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Using many moudels with FEZ Spider Mainboard


#1

Hello,

I have a FEZ spider Mainboard and I would like to plugin many sensors/modules to my mainbaord in order to build a prototype for my project, and I have designed (customized) enclosure to avoid reading conflicts between these sensors.

My sensors/modules are: 3 light sensors, 2 motion sensors, multicolor LED, music module (for notification), Power supplier (4 XAA Batteries), Display screen T35, button and external sensor for audio frequency detection.

I am a newbie in using .NET Gadgeteer and it is my first time in building such an embedded system. My questions are:

1- Is it viable to use such many sensors with .NET Gadgeteer?

2- If I want to add an external sensor (Audio frequency sensor), what should I look for exactly before buying one? my electrical engineering background is almost (NULL), so please refer to products you recommend.

3- From your experience, will I face problems during the implementation and deployment phase with these many sensors?

If you want to know why I need so many sensors from the same type like: light and motion sensors, well I am looking to survey a floor at my building for light usage. And as I said before I have my box to make everything tidy and in its correct position (I hope so :slight_smile: )

I apologize if my questions seem so basic to you, but I don’t know where to ask! So I back to you guys.

Thank you in advance,


#2

It all depends on the through put you are trying to get.

I have a spider running a web server, ftp server, X10 controller, IR receiver that decodes 8 different remotes, sends macro commands to IR devices and IP commands to AV equipment. It also has a SQLite database to hold a movie database. It controls SSR to control power to equipment. Bottom line its a media center controller. Works very well.


#3

@ Cowby - Sounds like a cool project. I’m especially impressed to hear that you could decode and encode IR signals straight from the Spider. (I was under the impression that the managed code would not be able to handle such fast I/O, but then… I never used the IR module)

@ waadimsi - Do you have a specific audio frequency sensor in mind? If it is something that handles the processing externally and only pass the results serially to the mainboard, then it will probably work well. From what I can tell it would be the only part of your concept that might involve a bit of careful planning to get it working. Keep in mind that managed code is not real-time and not perfect for very fast pulse sensing and such. If that is something you need, it might be better to add an external microprocessor circuit to assist with that bit of functionality.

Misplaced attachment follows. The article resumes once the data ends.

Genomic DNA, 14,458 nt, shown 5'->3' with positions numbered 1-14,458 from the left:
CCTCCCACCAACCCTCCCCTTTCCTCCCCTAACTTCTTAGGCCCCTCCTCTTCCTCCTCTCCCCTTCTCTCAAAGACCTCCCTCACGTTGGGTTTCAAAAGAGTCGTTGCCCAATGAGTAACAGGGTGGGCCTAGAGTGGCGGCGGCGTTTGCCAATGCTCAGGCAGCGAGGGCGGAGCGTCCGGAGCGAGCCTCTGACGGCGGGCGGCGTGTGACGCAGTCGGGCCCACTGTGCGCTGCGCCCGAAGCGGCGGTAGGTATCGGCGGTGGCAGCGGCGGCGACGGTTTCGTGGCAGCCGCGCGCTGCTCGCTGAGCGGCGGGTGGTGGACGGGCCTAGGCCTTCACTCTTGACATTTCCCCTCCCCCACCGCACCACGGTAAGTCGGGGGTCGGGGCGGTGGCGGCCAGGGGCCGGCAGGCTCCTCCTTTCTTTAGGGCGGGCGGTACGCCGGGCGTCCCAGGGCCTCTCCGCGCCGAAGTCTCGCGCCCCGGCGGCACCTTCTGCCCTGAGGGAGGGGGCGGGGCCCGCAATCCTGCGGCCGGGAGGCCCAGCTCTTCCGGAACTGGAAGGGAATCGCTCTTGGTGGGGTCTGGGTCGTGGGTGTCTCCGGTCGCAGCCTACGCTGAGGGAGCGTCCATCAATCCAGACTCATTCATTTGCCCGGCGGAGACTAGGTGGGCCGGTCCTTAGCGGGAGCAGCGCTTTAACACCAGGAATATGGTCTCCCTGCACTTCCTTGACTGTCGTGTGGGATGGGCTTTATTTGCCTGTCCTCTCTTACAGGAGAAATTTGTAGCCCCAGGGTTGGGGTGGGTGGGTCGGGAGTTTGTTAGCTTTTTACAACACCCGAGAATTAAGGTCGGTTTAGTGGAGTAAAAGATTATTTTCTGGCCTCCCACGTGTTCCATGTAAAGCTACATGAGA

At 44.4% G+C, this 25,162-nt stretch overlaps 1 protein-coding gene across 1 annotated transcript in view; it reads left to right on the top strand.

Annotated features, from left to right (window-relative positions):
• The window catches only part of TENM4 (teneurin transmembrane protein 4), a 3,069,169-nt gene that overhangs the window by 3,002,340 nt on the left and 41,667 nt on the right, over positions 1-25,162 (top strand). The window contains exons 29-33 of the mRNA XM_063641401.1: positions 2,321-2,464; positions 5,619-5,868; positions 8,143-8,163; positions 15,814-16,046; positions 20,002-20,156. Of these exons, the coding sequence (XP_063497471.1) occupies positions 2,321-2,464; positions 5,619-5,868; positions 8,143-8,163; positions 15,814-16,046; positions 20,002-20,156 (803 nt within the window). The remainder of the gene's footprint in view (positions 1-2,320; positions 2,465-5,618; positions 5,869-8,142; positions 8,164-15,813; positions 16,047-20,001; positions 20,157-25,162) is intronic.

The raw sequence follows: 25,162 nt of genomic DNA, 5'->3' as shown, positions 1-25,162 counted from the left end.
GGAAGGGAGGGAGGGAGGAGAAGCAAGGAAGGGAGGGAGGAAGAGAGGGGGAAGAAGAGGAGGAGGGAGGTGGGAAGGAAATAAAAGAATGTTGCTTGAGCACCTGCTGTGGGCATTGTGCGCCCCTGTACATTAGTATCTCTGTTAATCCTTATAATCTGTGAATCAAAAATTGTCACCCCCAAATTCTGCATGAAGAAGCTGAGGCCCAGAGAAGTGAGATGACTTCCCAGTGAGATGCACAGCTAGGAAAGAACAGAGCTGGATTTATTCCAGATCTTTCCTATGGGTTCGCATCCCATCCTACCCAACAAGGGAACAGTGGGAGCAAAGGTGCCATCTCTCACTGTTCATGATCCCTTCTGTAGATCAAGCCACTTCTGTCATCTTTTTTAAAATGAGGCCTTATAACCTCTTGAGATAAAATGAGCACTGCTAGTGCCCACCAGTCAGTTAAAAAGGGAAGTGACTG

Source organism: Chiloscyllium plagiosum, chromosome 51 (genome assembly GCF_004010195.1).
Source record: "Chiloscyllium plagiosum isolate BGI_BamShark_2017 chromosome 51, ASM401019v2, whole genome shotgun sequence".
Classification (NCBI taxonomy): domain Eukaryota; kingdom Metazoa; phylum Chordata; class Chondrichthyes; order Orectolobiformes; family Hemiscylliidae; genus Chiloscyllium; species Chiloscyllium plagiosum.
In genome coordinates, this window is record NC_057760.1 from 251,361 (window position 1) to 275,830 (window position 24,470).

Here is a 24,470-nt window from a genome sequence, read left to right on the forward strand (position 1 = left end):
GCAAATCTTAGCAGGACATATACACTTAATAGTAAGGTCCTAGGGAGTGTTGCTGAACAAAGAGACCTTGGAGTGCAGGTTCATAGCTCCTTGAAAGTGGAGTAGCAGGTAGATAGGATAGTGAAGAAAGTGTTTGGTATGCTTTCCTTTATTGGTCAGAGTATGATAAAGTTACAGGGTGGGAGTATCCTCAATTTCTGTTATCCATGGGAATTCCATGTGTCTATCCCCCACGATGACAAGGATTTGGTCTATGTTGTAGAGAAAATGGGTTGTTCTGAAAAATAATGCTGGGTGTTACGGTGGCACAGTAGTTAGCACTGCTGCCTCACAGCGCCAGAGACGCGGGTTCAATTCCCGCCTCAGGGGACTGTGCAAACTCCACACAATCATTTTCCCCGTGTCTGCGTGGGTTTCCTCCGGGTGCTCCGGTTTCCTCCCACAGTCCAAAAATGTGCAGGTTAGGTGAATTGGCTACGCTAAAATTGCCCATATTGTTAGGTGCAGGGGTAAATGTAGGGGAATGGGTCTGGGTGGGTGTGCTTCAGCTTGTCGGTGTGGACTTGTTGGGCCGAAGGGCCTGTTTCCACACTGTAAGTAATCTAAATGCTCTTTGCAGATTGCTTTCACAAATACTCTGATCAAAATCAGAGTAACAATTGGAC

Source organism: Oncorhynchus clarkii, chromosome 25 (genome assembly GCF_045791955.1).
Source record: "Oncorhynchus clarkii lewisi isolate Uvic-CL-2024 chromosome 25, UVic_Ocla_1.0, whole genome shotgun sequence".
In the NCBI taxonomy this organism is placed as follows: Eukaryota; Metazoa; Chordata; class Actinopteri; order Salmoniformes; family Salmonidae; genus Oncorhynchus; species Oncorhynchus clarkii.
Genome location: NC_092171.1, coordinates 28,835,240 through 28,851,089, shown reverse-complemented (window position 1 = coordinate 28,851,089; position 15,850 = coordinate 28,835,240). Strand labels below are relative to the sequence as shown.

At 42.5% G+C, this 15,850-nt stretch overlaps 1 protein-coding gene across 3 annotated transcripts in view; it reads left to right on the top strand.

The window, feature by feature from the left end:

#4

@ Cowboy Thanks a lot. Thats a relief, now I can order more! Since I need to build more. Can I ask you two questions from your experience please

[ul]It seems your Media Gadget consumes a lot of power and it seems you have managed that issue perfectly! In my case, I need a portable device so I figured out (4 X AA batteries) is the solution as power supplier, if I need this device (my prototype) to be running for 48 -72 hours do you think it will work without interruption, such as (having many sensors/modules will drain the batteries power! What is your suggestion in that matter? [/ul]
[ul]The second question is about the communication part in your project, in later stage of my project, I need to send data (the sensors reading) for a web service as a POST request every 10 seconds, so I am planning to use WiFi R21 Module with REST (in Visual Studio , lightweight web service) do you think this will work? What are the major problems that I may face in such a stage, I mean in the communication process in general?[/ul]

@ KiwiSaner Many thanks and I appreciate your insight. Well, I am thinking to get this sensor from Grove. The complete package to make it running on FEZ spider Mainboard and .NET Gadgeteer compatible are:

[ul]Grove Sound Sensor http://www.seeedstudio.com/depot/grove-sound-sensor-p-752.html?cPath=25
Grove Expansion - .NET Gadgeteer Compatible http://www.seeedstudio.com/depot/grove-expansion-net-gadgeteer-compatible-p-1084.html
The Cable http://www.seeedstudio.com/depot/grove-universal-4-pin-20cm-unbuckled-cable-5-pcs-pack-p-749.html?cPath=98_106_57[/ul]

And regarding the serial reading I am thinking to sample the data every 2 seconds, do you think this is okay? Another question please, it is about using many modules, if there is a module X needs socket type Y on the mainboard and Y is already taken by another module! Can I use Extender module https://www.ghielectronics.com/catalog/product/273 on GPIO socket to connect module X with the mainboard?